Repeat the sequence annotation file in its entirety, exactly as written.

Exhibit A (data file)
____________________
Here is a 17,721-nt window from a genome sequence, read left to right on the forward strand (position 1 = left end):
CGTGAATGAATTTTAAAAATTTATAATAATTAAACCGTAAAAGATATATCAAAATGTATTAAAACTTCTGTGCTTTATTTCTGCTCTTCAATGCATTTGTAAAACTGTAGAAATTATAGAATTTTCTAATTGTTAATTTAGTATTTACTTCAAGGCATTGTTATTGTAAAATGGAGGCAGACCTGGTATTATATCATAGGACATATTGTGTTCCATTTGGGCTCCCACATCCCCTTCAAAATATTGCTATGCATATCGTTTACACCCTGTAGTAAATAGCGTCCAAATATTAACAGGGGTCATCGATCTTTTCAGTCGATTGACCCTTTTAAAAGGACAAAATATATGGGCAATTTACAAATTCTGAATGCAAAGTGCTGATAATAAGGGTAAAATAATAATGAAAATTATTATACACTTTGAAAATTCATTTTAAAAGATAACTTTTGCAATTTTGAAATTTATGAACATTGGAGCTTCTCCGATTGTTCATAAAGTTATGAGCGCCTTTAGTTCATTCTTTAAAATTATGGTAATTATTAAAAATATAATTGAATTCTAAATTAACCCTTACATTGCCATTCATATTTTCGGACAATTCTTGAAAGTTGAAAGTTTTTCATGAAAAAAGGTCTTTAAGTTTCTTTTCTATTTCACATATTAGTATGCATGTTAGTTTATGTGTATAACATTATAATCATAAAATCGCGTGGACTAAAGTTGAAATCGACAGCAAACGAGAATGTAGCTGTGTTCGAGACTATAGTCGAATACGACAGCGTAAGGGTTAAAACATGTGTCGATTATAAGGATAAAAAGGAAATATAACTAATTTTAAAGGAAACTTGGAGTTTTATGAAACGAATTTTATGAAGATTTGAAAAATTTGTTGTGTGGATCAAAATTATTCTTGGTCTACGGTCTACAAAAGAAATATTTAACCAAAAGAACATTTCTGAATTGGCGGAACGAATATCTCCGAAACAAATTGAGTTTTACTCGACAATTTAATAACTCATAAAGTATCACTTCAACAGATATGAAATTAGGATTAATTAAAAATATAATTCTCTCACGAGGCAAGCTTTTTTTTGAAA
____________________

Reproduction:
Here is a 17,721-nt window from a genome sequence, read left to right on the forward strand (position 1 = left end):
CGTGAATGAATTTTAAAAATTTATAATAATTAAACCGTAAAAGATATATCAAAATGTATTAAAACTTCTGTGCTTTATTTCTGCTCTTCAATGCATTTGTAAAACTGTAGAAATTATAGAATTTTCTAATTGTTAATTTAGTATTTACTTCAAGGCATTGTTATTGTAAAATGGAGGCAGACCTGGTATTATATCATAGGACATATTGTGTTCCATTTGGGCTCCCACATCCCCTTCAAAATATTGCTATGCATATCGTTTACACCCTGTAGTAAATAGCGTCCAAATATTAACAGGGGTCATCGATCTTTTCAGTCGATTGACCCTTTTAAAAGGACAAAATATATGGGCAATTTACAAATTCTGAATGCAAAGTGCTGATAATAAGGGTAAAATAATAATGAAAATTATTATACACTTTGAAAATTCATTTTAAAAGATAACTTTTGCAATTTTGAAATTTATGAACATTGGAGCTTCTCCGATTGTTCATAAAGTTATGAGCGCCTTTAGTTCATTCTTTAAAATTATGGTAATTATTAAAAATATAATTGAATTCTAAATTAACCCTTACATTGCCATTCATATTTTCGGACAATTCTTGAAAGTTGAAAGTTTTTCATGAAAAAAGGTCTTTAAGTTTCTTTTCTATTTCACATATTAGTATGCATGTTAGTTTATGTGTATAACATTATAATCATAAAATCGCGTGGACTAAAGTTGAAATCGACAGCAAACGAGAATGTAGCTGTGTTCGAGACTATAGTCGAATACGACAGCGTAAGGGTTAAAACATGTGTCGATTATAAGGATAAAAAGGAAATATAACTAATTTTAAAGGAAACTTGGAGTTTTATGAAACGAATTTTATGAAGATTTGAAAAATTTGTTGTGTGGATCAAAATTATTCTTGGTCTACGGTCTACAAAAGAAATATTTAACCAAAAGAACATTTCTGAATTGGCGGAACGAATATCTCCGAAACAAATTGAGTTTTACTCGACAATTTAATAACTCATAAAGTATCACTTCAACAGATATGAAATTAGGATTAATTAAAAATATAATTCTCTCACGAGGCAAGCTTTTTTTTGAAA